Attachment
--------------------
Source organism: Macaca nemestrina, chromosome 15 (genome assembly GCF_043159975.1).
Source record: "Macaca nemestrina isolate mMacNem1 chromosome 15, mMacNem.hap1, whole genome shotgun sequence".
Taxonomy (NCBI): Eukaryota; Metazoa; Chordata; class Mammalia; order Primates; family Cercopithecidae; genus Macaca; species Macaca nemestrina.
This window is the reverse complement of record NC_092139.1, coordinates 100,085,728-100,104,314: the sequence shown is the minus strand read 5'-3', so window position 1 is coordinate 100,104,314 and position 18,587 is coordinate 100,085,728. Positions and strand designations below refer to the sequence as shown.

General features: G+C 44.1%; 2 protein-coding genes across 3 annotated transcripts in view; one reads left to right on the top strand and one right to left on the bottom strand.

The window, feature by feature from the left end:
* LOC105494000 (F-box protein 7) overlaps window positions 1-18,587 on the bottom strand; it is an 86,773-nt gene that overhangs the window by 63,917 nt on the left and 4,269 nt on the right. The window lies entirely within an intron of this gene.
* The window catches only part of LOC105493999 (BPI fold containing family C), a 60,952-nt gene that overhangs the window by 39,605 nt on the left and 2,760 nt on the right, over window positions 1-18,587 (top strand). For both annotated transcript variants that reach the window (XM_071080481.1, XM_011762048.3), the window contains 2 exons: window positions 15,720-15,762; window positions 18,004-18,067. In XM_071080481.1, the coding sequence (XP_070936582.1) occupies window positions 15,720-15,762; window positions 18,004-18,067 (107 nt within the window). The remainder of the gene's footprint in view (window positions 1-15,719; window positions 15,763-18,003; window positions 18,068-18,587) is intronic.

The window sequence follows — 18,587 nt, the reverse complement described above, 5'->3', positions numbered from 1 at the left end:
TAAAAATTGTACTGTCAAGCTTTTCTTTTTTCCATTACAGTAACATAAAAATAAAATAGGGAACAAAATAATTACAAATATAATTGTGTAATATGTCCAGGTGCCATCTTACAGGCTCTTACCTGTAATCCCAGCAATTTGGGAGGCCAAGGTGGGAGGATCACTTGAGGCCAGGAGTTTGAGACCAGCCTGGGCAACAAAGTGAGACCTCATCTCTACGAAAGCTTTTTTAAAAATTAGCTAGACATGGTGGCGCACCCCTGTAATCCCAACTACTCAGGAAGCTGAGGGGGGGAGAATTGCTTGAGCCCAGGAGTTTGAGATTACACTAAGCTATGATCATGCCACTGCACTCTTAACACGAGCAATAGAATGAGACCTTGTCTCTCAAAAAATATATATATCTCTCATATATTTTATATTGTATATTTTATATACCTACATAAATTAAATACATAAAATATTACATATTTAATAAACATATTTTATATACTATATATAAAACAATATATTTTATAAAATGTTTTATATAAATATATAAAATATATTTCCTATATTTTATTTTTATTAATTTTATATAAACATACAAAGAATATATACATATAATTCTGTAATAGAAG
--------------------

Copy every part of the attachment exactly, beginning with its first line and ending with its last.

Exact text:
Source organism: Macaca nemestrina, chromosome 15 (genome assembly GCF_043159975.1).
Source record: "Macaca nemestrina isolate mMacNem1 chromosome 15, mMacNem.hap1, whole genome shotgun sequence".
Taxonomy (NCBI): Eukaryota; Metazoa; Chordata; class Mammalia; order Primates; family Cercopithecidae; genus Macaca; species Macaca nemestrina.
This window is the reverse complement of record NC_092139.1, coordinates 100,085,728-100,104,314: the sequence shown is the minus strand read 5'-3', so window position 1 is coordinate 100,104,314 and position 18,587 is coordinate 100,085,728. Positions and strand designations below refer to the sequence as shown.

General features: G+C 44.1%; 2 protein-coding genes across 3 annotated transcripts in view; one reads left to right on the top strand and one right to left on the bottom strand.

The window, feature by feature from the left end:
* LOC105494000 (F-box protein 7) overlaps window positions 1-18,587 on the bottom strand; it is an 86,773-nt gene that overhangs the window by 63,917 nt on the left and 4,269 nt on the right. The window lies entirely within an intron of this gene.
* The window catches only part of LOC105493999 (BPI fold containing family C), a 60,952-nt gene that overhangs the window by 39,605 nt on the left and 2,760 nt on the right, over window positions 1-18,587 (top strand). For both annotated transcript variants that reach the window (XM_071080481.1, XM_011762048.3), the window contains 2 exons: window positions 15,720-15,762; window positions 18,004-18,067. In XM_071080481.1, the coding sequence (XP_070936582.1) occupies window positions 15,720-15,762; window positions 18,004-18,067 (107 nt within the window). The remainder of the gene's footprint in view (window positions 1-15,719; window positions 15,763-18,003; window positions 18,068-18,587) is intronic.

The window sequence follows — 18,587 nt, the reverse complement described above, 5'->3', positions numbered from 1 at the left end:
TAAAAATTGTACTGTCAAGCTTTTCTTTTTTCCATTACAGTAACATAAAAATAAAATAGGGAACAAAATAATTACAAATATAATTGTGTAATATGTCCAGGTGCCATCTTACAGGCTCTTACCTGTAATCCCAGCAATTTGGGAGGCCAAGGTGGGAGGATCACTTGAGGCCAGGAGTTTGAGACCAGCCTGGGCAACAAAGTGAGACCTCATCTCTACGAAAGCTTTTTTAAAAATTAGCTAGACATGGTGGCGCACCCCTGTAATCCCAACTACTCAGGAAGCTGAGGGGGGGAGAATTGCTTGAGCCCAGGAGTTTGAGATTACACTAAGCTATGATCATGCCACTGCACTCTTAACACGAGCAATAGAATGAGACCTTGTCTCTCAAAAAATATATATATCTCTCATATATTTTATATTGTATATTTTATATACCTACATAAATTAAATACATAAAATATTACATATTTAATAAACATATTTTATATACTATATATAAAACAATATATTTTATAAAATGTTTTATATAAATATATAAAATATATTTCCTATATTTTATTTTTATTAATTTTATATAAACATACAAAGAATATATACATATAATTCTGTAATAGAAG